Special Report: Boosting Your Weather IQ

Updated: May 08, 2019 10:44 PM

We’ve all looked up in the sky at one point and wondered, "What does that cloud mean?"

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Understanding the weather is the first step in being prepared for the weather. Meteorologists have a range of tools to figure out what's coming, but in the event of severe weather, radar can only tell so much.

"There's a piece missing, and that's the eyewitness account of what is actually happening with the storm," National Weather Service warning coordination meteorologist Carol Christenson said.  "What size is that hail? Is there a wall cloud forming? Are there damaging winds? What else is going on?"

The eyewitness accounts are supplied by trained spotters. The National Weather Service's Skywarn program offers free training to any volunteer who attends one of their 2 hours sessions.

Christenson said that you'll find first-timers and experienced spotters at each training. John Lindquist has been spotting as a ham radio operator for decades.

"Without Skywarn spotters, both civilian and hams, calling in what really happens on the ground," Lindquist said. "We don't know how large the branch is that fell. We won't know how big that hail stone is, whether it's a pea size or a quarter size or a golf ball size, or it's-time-to-run size."

Bill Krall recently became a spotter. He thinks having a trained eye is a matter of safety. "Sometimes you're in a car, you've got no place to go. If you see something, and know how to spot something, then you know if you've got to head back home or find the nearest safe spot," he said.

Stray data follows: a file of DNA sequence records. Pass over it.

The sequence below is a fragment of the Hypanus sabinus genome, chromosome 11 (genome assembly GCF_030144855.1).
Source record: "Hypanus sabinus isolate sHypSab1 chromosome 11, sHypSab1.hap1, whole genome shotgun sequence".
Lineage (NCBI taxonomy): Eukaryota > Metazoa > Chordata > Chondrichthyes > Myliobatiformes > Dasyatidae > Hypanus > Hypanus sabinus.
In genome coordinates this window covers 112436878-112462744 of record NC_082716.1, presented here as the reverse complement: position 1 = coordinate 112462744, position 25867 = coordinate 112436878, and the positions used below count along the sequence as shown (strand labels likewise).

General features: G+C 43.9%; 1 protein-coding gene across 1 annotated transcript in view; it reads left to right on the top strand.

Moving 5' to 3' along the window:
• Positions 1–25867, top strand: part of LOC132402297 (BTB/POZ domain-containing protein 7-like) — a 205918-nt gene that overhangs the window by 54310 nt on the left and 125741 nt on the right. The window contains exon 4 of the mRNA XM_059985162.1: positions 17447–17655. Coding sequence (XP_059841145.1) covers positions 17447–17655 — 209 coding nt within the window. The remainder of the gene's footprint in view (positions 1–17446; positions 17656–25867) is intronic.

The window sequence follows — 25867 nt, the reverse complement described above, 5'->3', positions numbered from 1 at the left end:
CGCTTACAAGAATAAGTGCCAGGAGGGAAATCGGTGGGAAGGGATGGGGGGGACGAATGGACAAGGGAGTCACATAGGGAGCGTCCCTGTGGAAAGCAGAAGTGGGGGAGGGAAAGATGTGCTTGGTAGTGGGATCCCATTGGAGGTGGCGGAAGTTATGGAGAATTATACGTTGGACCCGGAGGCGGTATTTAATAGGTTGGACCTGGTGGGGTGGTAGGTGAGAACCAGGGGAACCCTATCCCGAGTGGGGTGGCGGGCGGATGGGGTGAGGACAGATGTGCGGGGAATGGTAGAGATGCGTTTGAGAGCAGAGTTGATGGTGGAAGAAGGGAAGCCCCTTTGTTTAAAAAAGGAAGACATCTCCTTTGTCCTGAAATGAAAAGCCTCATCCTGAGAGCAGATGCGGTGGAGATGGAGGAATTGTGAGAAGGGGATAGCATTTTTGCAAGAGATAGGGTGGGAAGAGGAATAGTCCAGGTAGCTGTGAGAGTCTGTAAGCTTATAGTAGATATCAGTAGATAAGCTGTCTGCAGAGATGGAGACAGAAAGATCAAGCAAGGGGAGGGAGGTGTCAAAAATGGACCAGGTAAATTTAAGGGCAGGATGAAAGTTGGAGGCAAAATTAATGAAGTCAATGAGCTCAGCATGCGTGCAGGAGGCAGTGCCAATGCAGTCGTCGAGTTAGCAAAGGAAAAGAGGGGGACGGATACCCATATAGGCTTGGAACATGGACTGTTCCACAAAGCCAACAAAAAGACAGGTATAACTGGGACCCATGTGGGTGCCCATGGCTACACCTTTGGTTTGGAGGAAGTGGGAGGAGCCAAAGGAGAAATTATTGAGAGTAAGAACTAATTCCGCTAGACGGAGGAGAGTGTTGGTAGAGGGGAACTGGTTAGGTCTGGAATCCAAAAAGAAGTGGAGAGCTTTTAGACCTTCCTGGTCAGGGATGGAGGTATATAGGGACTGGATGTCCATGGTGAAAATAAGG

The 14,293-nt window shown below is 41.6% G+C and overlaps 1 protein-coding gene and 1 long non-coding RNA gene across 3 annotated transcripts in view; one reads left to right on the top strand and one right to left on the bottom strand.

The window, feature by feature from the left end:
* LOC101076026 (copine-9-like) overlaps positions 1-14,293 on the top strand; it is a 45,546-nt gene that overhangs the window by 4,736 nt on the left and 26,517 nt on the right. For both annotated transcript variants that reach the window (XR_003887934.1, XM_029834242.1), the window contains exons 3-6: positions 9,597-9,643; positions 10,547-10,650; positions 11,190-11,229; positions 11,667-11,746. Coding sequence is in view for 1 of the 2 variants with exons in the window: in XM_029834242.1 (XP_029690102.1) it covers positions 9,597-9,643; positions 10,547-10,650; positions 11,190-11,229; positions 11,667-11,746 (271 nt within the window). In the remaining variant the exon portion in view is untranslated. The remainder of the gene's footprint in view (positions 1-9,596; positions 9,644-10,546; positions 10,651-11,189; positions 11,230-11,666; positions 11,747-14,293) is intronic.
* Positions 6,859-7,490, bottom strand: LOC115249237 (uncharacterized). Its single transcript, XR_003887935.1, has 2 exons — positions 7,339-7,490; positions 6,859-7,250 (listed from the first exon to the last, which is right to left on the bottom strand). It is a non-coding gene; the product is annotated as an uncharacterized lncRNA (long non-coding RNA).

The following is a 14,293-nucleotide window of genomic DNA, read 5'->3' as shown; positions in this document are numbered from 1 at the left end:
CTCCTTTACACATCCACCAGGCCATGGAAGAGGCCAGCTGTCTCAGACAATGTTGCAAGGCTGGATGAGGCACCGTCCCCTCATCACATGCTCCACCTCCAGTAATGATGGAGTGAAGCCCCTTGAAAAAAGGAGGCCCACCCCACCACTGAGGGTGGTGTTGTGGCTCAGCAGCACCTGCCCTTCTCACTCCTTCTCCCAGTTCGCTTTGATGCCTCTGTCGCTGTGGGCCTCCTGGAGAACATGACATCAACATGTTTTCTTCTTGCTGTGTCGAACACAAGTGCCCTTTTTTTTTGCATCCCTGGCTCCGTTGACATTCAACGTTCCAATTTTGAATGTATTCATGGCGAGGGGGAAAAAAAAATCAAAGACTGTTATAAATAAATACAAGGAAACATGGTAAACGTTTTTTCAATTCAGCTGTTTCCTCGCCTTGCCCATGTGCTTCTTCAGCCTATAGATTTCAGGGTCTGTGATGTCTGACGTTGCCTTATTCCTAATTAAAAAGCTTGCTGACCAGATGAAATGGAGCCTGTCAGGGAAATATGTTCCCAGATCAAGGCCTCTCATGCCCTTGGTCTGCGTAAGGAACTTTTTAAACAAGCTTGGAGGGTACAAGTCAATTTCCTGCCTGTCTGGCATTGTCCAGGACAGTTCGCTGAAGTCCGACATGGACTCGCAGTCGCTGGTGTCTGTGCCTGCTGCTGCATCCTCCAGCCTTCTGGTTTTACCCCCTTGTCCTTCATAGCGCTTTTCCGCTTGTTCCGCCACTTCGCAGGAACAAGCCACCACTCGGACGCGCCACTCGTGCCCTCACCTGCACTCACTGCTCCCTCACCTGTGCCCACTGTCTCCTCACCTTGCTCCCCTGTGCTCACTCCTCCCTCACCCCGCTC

These kind of decisions can be made with a basic understanding of how storms are formed, and knowledge of what to look for in the event of severe weather.

It all starts with a cumulus cloud. We often see these as air rises on a warm day. As that rising continues, the result is a short-lived, garden variety thunderstorm. Under the right conditions, the storm continues to grow and lasts much longer.

"Because the storm can last a really long time, it has a much better chance of producing the big hail, extreme damaging winds, and tornadoes," Christenson said.

A severe thunderstorm can be spotted from a distance by its anvil shape and overshooting top, which is the round bubble interrupting the smooth edge on top of the cloud. These storms typically move in the direction the longer, thinner edge of the anvil is pointing in.

A common sign of a severe thunderstorm heading your way is when the wind suddenly shifts directions with strong gusts. Christenson said, "maybe just enough to ruffle your hair, or to tip over your trash can."

This is caused by air rushing out ahead of the storm, which won't be far behind.

When you know what to look for in a developing thunderstorm, that information can both help meteorologists alert the public of severe threats, and allow yourself to be more prepared if caught outdoors.

"Weather really plays a big part in what we look forward to on a day-to-day basis," Lindquist said. "Particularly with our tourism up here, and fishing, and our Boundary Waters, people really are much more affected."

The last two Skywarn trainings of the season will be from 7 pm to 9 pm on Tuesday, May 14th, at the Duluth House Of Refuge, 115 W Myrtle St, and from 6 pm to 8 pm on Thursday, May 16th, at Essentia Health-St. Mary's Medical Center in Duluth in the auditorium on the second floor. Participation is free and no registration is needed.

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